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Novel set in KENT, LONDON, PARIS

18th April 2024

Estella’s Revenge by Barbara Havelocke, novel set in Kent, London, Paris.

Novel set in KENT, LONDON, PARIS

You might guess, and you’d be right, that Barbara Havelocke’s novel Estella’s Revenge is centred on the character from Charles Dickens’ Great Expectations. If your first thought is that Dickens has a reputation for being long-winded and dull, don’t worry: that’s not this book! Estella’s Revenge is not written in imitation of Dickens’ style. Instead it is an engaging and original account that develops the story of Great Expectations and tells it from Estella’s perspective, also examining her complex character. She is a lively, confident and strong young woman – but she knows her own flaws.

From childhood, Estella learns to break men’s hearts, instructed by her adoptive mother, Miss Havisham, who was jilted by her fiancé. Estella is aware that it’s not the right thing to do and that the people she is cruel to don’t deserve it. On the other hand, she must please Miss Havisham, because her very existence depends on it. So from a very young age she begins by practising on her young playmate, Pip. Estella must also outwit her scheming relations, the Pocketts, who see her as an obstacle to inheriting Miss Havisham’s wealth and will stop at nothing to remove her.

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Virginia Woolf said, “A feminist is any woman who tells the truth about her life.” By that token, this is a feminist book, because Estella recounts with brutal honesty the cruelty that she inflicts on men.. At times she seems more of an activist heroine and at others a tormented soul who painfully acknowledges the weaknesses in her character. She knows that these result from her upbringing and her circumstances. Her version of feminism results from her confident outlook, believing that she can get by in the world without needing men. Until she meets her match.

Estella describes her dilemma: “I often felt pulled in all directions by what I wanted. My desire for love and my by-then automatic rejection of it. A longing for freedom, against a genuine desire to please Mother, which meant following her plan. Growing up, stacked against desperation to remain stuck in time. Spying on Pip while feeling ashamed of my weakness.”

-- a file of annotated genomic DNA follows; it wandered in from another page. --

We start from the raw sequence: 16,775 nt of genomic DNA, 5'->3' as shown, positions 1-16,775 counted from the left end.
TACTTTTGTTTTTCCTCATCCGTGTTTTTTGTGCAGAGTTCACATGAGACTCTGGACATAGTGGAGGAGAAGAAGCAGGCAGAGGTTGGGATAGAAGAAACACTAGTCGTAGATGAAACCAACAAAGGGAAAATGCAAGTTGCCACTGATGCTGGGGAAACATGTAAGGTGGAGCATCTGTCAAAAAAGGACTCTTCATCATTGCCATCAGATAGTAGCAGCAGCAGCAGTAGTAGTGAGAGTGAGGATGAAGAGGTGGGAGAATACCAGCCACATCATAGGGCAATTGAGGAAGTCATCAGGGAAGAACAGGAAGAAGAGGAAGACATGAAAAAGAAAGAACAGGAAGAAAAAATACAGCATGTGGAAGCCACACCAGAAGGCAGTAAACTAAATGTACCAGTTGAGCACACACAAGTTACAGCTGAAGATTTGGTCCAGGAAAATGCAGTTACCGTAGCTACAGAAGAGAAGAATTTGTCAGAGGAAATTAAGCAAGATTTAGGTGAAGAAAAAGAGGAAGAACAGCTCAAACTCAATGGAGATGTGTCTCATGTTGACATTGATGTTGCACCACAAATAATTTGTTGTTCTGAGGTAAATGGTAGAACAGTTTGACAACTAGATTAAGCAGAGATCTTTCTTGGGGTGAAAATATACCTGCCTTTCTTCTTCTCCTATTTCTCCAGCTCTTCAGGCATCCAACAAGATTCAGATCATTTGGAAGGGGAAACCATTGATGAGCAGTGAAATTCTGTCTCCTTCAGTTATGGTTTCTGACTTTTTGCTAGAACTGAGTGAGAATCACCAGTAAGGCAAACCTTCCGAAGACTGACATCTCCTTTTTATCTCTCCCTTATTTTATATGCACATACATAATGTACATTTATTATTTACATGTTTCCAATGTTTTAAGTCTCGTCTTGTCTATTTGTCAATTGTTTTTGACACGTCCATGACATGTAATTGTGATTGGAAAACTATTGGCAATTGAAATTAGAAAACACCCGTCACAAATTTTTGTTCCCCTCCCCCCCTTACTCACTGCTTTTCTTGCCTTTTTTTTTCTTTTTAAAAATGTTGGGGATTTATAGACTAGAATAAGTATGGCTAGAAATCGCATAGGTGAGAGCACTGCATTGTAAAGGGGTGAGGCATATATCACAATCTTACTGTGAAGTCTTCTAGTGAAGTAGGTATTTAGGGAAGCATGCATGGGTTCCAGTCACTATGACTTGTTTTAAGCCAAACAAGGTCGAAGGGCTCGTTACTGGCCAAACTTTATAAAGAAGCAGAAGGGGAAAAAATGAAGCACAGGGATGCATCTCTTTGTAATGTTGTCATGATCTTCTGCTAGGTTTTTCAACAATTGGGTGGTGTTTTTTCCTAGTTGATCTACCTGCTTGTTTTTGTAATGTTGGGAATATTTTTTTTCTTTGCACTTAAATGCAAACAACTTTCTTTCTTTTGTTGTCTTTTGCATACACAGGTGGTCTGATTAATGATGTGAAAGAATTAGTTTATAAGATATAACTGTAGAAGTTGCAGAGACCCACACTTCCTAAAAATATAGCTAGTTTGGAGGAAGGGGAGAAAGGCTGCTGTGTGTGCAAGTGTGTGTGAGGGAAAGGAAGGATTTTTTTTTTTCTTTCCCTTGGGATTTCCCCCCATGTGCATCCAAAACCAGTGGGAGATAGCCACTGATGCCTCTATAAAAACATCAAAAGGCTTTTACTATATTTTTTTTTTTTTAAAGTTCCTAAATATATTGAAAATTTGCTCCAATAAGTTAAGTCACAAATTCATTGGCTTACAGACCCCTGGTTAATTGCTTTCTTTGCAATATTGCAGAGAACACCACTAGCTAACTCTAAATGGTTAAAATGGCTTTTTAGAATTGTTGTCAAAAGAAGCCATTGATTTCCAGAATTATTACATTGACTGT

Barbara Havelocke is an accomplished author of psychological thrillers, and this is evident here. There is action and suspense, beautifully balanced with Estella’s introspection. Estella’s Revenge doesn’t have the same multitude of characters as Great Expectations, which is a good thing. Nevertheless, it’s delightful to recognise some of Dickens’ well-known characters and famous phrases. Lovers of his work will very likely enjoy it for this reason. It isn’t necessary to have read Great Expectations, or to remember much of it, if you have. This book stands on its own merits.

Each of the settings in Estella’s Revenge is described with perfect attention to detail, from the vast, dangerous Kent marshes to the elegant London balls where appearances and etiquette were so important. Themes of darkness and light are explored, both literally – for example, in the darkened rooms of Satis House – and metaphorically, in the souls of the characters. I highly recommend that you read it to find out whether Estella learns to forgive herself – and others – for the way she is and finds happiness. Also to discover the secrets that Satis House hides. And as for Pip; Reader, does she marry him?

[Barbara Havelocke also writes under the name Barbara Coppperthwaite]

Barbara Copperthwaite/Havelocke on Twitter @BCopperthwait and on Instagram @barbaracopperthwaite

Sue for the TripFiction Team

Catch our reviewer Sue on TwitterX @SueKelsoRyan and on IG @SueKelosRyan

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